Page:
RESPONDENT: Khan et al.
LOCATION: United States Shoe Corporation
DOCKET NO.: 96-871
DECIDED BY: Rehnquist Court (1986-2005)
LOWER COURT: United States Court of Appeals for the Seventh Circuit
CITATION: 522 US 3 (1997)
ARGUED: Oct 07, 1997
DECIDED: Nov 04, 1997
Anthony S. DiVincenzo - on behalf of the Respondents
John Baumgartner - on behalf of the Petitioner
Joel I. Klein - for United States, as amicus curiae, supporting Petitioner
Pamela J. Harbour - for State amici curiae, supporting Respondents
Facts of the case
Barkat U. Khan and his corporation contracted with State Oil to lease and run a gas station. Under the agreement, State Oil set a maximum profit margin for gasoline and required Khan to return any excess profits to State Oil. Khan fell behind in lease payments and was evicted. Khan then sued State Oil claiming that State Oil had engaged in price fixing in violation of Section 1 of the Sherman Act, which disallows restrictions on trade. State Oil claimed that in setting profit margins, they had not prevented Kahn from setting prices and therefore were not guilty of price fixing.
On appeal, the U.S. Court of Appeals for the Seventh Circuit found in favor of Kahn based on the logic of Albrecht v. Herald Co. in which the Supreme Court ruled that some restrictions on trade, such as price-fixing, always have such negative effects coupled with such little competitive benefit that these restrictions are always unlawful.
Is the setting of maximum prices always ("per se") a violation of the Sherman Act's prohibition on price fixing?
Media for State Oil Company v. KhanAudio Transcription for Oral Argument - October 07, 1997 in State Oil Company v. Khan
Audio Transcription for Opinion Announcement - November 04, 1997 in State Oil Company v. Khan
William H. Rehnquist:
The opinion of the Court in No. 96-871, State Oil Co. against. Khan will be announced by Justice O'Connor.
Sandra Day O'Connor:
This case comes to us on writ of certiorari to the Court of Appeals for the Seventh Circuit.
It stands from a dispute concerning respondent's agreement with State Oil Company to lease and operate a gas station.
Under the agreement the price at which Mr. Khan was obligated to purchase gasoline from State Oil built in a profit margin that Khan could not exceed, thus, through the agreement State Oil imposed a vertical restriction on a maximum resale price of the gasoline.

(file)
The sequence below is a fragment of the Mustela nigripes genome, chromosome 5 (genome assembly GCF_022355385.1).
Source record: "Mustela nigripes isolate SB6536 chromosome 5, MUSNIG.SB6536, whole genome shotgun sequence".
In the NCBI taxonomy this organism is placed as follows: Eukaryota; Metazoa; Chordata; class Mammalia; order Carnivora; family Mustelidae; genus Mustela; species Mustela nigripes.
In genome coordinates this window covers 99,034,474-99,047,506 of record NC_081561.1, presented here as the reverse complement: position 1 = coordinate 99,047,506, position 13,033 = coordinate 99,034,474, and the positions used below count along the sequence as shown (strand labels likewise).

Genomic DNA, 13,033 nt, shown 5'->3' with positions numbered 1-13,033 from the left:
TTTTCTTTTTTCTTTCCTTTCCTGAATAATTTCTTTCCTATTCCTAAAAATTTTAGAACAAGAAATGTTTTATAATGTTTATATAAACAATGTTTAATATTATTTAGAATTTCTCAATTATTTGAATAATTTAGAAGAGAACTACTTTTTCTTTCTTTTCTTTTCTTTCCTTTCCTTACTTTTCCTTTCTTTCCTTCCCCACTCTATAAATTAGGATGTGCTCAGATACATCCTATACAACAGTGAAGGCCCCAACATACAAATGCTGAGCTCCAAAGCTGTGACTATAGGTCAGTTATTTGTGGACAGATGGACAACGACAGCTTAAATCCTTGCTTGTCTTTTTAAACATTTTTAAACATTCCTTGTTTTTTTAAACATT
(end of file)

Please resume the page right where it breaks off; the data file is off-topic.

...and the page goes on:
After State Oil instituted eviction proceedings against Khan, he filed suit in Federal District Court alleging in part that State Oil had violated Section 1 of the Sherman Antitrust Act by improperly fixing his gasoline resale prices.
The District Court entered summary judgment for State Oil on that claim.
The Court of Appeals for Seventh Circuit reversed relying on this Court's opinion in Albrecht v. Herald Co. in which this Court, in the year of 1968, adapted a rule that vertical maximum price fixing is illegal per se under the Sherman Act.
We granted certiorari to consider whether the per se rule of Albrecht should be overruled in light of subsequent decisions of this Court and a substantial criticism that Albrecht has received.
In an opinion filed with the Clerk today, we reverse the decision of the Court of Appeals based on our conclusion that any anticompetitive effects of vertical maximum price fixing can be appropriately detected and punished if necessary under the rule of reason applicable to most antitrust claims.
Although, the doctrine of stare decisis is the preferred course, it is not an inexorable command.
In the area of Antitrust Law, there is a competing interest in recognizing and adapting to change circumstances and to the lessons of accumulated experience.
We find the conceptual foundations of Albrecht had been so weakened by subsequent developments in antitrust law that it should be overruled.
Accordingly, we vacate the decision of the Court of Appeals and remand for further consideration of the case.
The decision is unanimous.